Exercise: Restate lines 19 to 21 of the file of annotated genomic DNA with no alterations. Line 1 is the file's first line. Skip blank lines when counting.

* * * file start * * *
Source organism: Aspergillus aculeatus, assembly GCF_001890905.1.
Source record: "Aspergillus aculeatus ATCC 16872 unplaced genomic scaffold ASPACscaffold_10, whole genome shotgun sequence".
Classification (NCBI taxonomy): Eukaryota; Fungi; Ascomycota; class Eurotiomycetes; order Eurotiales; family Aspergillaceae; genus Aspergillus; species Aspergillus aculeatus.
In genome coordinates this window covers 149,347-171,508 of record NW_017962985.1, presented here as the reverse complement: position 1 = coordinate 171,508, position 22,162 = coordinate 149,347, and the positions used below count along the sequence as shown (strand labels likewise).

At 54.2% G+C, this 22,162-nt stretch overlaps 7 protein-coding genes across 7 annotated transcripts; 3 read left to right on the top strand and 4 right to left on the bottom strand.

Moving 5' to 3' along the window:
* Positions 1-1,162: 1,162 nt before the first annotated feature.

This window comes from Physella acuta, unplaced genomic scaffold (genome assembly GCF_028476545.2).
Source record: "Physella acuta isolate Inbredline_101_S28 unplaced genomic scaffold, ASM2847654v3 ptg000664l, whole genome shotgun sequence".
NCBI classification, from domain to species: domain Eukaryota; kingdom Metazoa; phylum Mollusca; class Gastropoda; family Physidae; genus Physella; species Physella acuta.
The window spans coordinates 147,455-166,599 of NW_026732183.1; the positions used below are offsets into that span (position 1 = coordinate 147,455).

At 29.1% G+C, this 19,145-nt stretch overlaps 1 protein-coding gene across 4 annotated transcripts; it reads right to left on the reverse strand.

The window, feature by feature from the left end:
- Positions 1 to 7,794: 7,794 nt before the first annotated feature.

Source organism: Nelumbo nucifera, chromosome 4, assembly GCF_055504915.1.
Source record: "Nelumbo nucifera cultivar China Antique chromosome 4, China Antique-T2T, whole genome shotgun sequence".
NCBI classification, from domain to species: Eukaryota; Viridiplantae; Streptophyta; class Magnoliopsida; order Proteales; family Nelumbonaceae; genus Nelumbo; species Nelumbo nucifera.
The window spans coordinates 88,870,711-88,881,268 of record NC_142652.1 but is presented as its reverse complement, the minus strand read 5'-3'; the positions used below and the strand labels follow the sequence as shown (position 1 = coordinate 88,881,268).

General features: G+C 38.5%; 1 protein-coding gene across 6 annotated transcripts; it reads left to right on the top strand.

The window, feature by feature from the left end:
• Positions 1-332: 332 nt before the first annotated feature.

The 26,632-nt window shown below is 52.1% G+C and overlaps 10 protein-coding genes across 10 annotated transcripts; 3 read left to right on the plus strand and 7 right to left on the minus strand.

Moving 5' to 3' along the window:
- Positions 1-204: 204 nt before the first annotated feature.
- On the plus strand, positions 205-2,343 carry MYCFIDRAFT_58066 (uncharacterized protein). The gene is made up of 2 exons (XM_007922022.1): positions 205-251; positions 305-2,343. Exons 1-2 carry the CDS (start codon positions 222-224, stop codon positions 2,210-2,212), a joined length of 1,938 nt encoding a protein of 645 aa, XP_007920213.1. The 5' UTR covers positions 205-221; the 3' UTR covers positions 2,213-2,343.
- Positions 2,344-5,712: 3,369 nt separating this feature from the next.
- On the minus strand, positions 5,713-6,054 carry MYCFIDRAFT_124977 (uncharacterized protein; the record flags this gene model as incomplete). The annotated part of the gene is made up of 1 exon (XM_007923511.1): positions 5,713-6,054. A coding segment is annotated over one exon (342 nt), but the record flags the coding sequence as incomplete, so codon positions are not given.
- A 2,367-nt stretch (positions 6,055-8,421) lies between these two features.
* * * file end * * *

General features: G+C 38.5%; 1 protein-coding gene across 6 annotated transcripts; it reads left to right on the top strand.

The window, feature by feature from the left end:
• Positions 1-332: 332 nt before the first annotated feature.